. . .Which turned out to be a problem, that we discovered (naturally) at the tollbooth at Gray, Maine, where, instead of the automated system flashing THANK YOU when we passed through, flashed CALL DOT.

Um.  Oops?

Happily, the transponder had a phone number for DOT Customer Service printed  on it, and I, the passenger, had a cellphone.  After some initial confusion, we arrived at the conclusion that the transponder was, after 13 years in the sun, fried.  I mentioned that we were on our way to Virginia, and the young lady said that this was no problem, because there are back-up cameras at the EZ-Pass booths, which take a picture of your license plate.  Our license plate was correct in their files, so tolls would be automatically deducted from our account.

Then, she said, “I will activate a new transponder and send it to you, so it will be waiting for you when you get home.”

“Fine!” I said.  “Thank you very much.”  And gave her permission to deduct the amount for the new transponder from our account.

And so we went on our way, unmolested by the Toll Cops, all the way to Virginia.

It turns out that I should have paid more attention to that word, “activate.”

We were on our way home on. . .perhaps it was Route 88?  I have no brain for route numbers.  In any case, we came to a tollbooth in Southernmost New York state, one that had so recently been brought into the EZ-Pass system that the tollbooths still had gates that came down after Car One had paid its toll, to let it pass, and then came down an inch from the nose of Car Two.

And it was there, at this moderately busy and confused tollbooth, where the cameras had not yet been installed, that we learned the importance of that one word, “activate.”

Our transponder did not open the gate.  The toll worker who came by to see what the hold-up was (and it very quickly was a hold-up), took the transponder into the office, came out and said, “It’s inactive.  Can you just give me a dollar-fifty?”

We gave her a dollar-fifty.  The gate lifted.  We fled.  And we realized that, in order to minimize further aggravation on the rest of the way home, we ought — really ought — to avoid the toll roads.

And, the Back Road Plan was born.

It was an interesting ride, on roads we know pretty well; sparsely populated on a Monday in not-quite summer, and tolerably amusing.  Going over the mountain at Killington, we passed about a dozen cars engaged in The Great Race, going the other way.  We saw moderate amounts of wildlife, and green scenery and arrived home not very much later than we would have done, had we run the big roads (with a working transponder).

Arriving home, we found the new, activated transponder, which has been installed in the car.  The cats were initially Not Very Certain about us, but got over it quickly, sitting with us while we had pizza, a couple glasses of wine, and read our current book out loud.  Everybody piled into the bed for the Long Night Nap, and we got up in time to put out the trash this morning.  Groceries were, in good time, acquired, banking was done, and the Tree Guy contacted for a firm date for taking down the two dead pines.  Tomorrow will be a work-and-laundry day.  Thursday, the Cleaning Guy comes to give us an estimate on bi-weekly cleaning of the house, and, yanno, Life Goes On.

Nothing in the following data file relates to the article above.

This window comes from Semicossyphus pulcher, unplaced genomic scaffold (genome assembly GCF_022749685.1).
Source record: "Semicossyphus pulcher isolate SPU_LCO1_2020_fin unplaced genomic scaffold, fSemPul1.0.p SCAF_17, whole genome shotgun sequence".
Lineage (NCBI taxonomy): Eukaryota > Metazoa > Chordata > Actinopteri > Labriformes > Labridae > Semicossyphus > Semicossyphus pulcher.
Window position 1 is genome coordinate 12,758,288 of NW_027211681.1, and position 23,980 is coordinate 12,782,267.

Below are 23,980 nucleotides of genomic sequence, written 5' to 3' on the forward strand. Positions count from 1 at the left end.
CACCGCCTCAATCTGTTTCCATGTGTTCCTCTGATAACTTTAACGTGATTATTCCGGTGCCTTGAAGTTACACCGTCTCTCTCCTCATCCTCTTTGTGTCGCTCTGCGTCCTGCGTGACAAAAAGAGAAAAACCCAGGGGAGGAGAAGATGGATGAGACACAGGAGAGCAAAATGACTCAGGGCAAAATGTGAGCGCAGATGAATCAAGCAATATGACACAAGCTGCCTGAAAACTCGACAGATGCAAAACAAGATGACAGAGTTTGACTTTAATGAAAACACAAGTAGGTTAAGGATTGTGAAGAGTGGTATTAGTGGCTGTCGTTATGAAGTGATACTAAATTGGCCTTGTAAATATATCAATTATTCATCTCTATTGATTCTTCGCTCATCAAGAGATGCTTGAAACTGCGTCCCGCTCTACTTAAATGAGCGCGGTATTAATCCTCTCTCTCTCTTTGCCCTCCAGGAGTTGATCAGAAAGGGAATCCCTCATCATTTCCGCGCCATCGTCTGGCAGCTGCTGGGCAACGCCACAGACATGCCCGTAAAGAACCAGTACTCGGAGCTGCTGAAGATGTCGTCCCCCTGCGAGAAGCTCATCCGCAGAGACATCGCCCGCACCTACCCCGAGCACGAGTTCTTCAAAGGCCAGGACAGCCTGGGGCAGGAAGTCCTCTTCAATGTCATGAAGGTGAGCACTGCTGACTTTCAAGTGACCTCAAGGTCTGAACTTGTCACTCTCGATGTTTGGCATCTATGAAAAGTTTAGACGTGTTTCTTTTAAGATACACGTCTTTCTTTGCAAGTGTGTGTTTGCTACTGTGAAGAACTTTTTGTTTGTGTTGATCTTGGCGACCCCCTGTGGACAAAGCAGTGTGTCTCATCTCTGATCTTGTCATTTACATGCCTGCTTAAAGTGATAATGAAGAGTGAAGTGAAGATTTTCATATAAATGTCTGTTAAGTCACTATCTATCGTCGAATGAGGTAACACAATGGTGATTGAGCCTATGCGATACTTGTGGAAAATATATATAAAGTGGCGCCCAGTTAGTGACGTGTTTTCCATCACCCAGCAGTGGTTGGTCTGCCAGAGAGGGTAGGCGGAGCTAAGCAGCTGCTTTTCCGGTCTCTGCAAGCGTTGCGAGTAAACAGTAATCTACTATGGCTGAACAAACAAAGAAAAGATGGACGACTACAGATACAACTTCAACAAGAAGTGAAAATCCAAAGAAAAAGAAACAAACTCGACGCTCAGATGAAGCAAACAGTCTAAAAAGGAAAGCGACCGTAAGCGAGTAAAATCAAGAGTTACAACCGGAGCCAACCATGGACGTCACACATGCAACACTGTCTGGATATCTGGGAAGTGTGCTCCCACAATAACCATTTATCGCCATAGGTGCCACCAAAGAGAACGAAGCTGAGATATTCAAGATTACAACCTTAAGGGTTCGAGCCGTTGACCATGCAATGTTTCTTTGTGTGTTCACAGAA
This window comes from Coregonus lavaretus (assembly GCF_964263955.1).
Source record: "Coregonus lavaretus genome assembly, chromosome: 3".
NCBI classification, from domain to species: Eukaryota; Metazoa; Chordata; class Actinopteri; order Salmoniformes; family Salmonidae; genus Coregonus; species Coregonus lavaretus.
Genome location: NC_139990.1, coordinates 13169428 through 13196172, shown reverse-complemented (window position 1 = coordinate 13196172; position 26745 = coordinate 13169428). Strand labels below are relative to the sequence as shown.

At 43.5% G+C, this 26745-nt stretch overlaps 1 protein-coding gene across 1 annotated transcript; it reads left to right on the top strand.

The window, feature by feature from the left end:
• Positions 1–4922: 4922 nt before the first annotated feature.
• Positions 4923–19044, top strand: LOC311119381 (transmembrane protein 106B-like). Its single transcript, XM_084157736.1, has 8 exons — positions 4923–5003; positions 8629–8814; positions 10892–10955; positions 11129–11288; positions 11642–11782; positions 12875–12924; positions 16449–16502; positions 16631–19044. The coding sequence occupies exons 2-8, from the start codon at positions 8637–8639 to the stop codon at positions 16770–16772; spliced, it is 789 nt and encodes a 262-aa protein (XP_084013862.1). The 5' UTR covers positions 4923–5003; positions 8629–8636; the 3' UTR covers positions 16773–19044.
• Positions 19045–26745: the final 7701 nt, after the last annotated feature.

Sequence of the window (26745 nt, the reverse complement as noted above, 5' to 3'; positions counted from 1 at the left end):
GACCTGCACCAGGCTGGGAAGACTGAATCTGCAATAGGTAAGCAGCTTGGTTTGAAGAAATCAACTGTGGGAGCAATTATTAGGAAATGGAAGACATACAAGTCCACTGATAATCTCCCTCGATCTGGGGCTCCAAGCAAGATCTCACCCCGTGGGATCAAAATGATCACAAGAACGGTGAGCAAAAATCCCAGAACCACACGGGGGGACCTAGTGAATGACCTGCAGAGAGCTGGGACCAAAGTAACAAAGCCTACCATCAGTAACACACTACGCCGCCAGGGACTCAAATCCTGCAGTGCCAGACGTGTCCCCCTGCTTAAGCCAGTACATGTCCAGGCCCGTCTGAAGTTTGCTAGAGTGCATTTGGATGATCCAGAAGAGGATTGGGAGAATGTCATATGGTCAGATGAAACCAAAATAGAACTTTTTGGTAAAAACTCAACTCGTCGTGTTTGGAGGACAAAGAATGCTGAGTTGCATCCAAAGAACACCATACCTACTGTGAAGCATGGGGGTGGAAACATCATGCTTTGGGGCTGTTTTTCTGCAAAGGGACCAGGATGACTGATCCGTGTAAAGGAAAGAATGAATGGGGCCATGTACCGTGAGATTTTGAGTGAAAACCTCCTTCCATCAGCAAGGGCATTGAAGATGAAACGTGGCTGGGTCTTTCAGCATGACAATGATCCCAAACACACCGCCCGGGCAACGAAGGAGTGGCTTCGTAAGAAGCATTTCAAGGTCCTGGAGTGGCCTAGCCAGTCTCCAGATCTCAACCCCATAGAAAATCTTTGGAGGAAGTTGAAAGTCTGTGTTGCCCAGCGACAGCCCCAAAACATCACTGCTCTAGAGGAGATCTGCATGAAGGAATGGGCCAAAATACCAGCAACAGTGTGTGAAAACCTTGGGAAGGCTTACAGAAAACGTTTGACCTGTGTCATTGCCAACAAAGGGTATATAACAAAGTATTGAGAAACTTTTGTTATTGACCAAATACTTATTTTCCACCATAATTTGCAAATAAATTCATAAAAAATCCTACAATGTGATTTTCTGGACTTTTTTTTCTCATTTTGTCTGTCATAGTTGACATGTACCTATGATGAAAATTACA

I did take a walk around the back yard today, being pleased with a high temp of 76F/24C as opposed to the 92F/33C we saw in More Southern Climes.  I do like this house, and am very glad we found it.

And that’s my tale for the day, the moral of which is:  Be very careful when activating your transponder.


Day Off

So, today, I was scheduled for the mammogram following up January’s visit to Eastern Maine Medical Center’s Cancer Center in Bangor.  Happily, the follow-up was done at our local hospital, which is now exactly 3 minutes from our house.  Preliminary reading of the 3D picture indicates no change/no problem, so I get to do it again in December, to see if I’m three times lucky.

After the mammogram, Steve and I took the day off, as, in our opinions, we had earned a day off.  We drove down to Old Orchard Beach (the new house is one! half! hour! closer to the ocean!), where the shape of the beach has changed, under the pressure of the several violent storms over the winter.  We walked a little, observed the progress of the installation of the new rollercoaster in Palace Playland (Sea Viper.  Really?), and eventually drove down to Camp Ellis, where the damage is. . .considerable, and rather shocking.

Eventually, we wound up in Kittery, where we turned around, sort of, arriving in York via back roads, and finally pausing at the Maine Diner for a late lunch of Maine-style crabcake and potato salad.

We paused at the Maine Mall to buy new shoes, which both of us have been needing for some time, and I find to my considerable joy that my beloved Dansko oxfords, which was discontinued several years ago, had merely been taken off the market briefly so that they could be made to accept a variety of orthopedic devices.  They are now back!  And yes, I bought a pair to replace the pair I have been wearing despite I shouldn’t — and also a pair of sneakers, though at that price, I ought to find — ah.  Athletic Shoes.

We are now home, having stopped at the grocery to take on needed supplies, and I’m about to finish my day with some meditation followed by a glass of wine.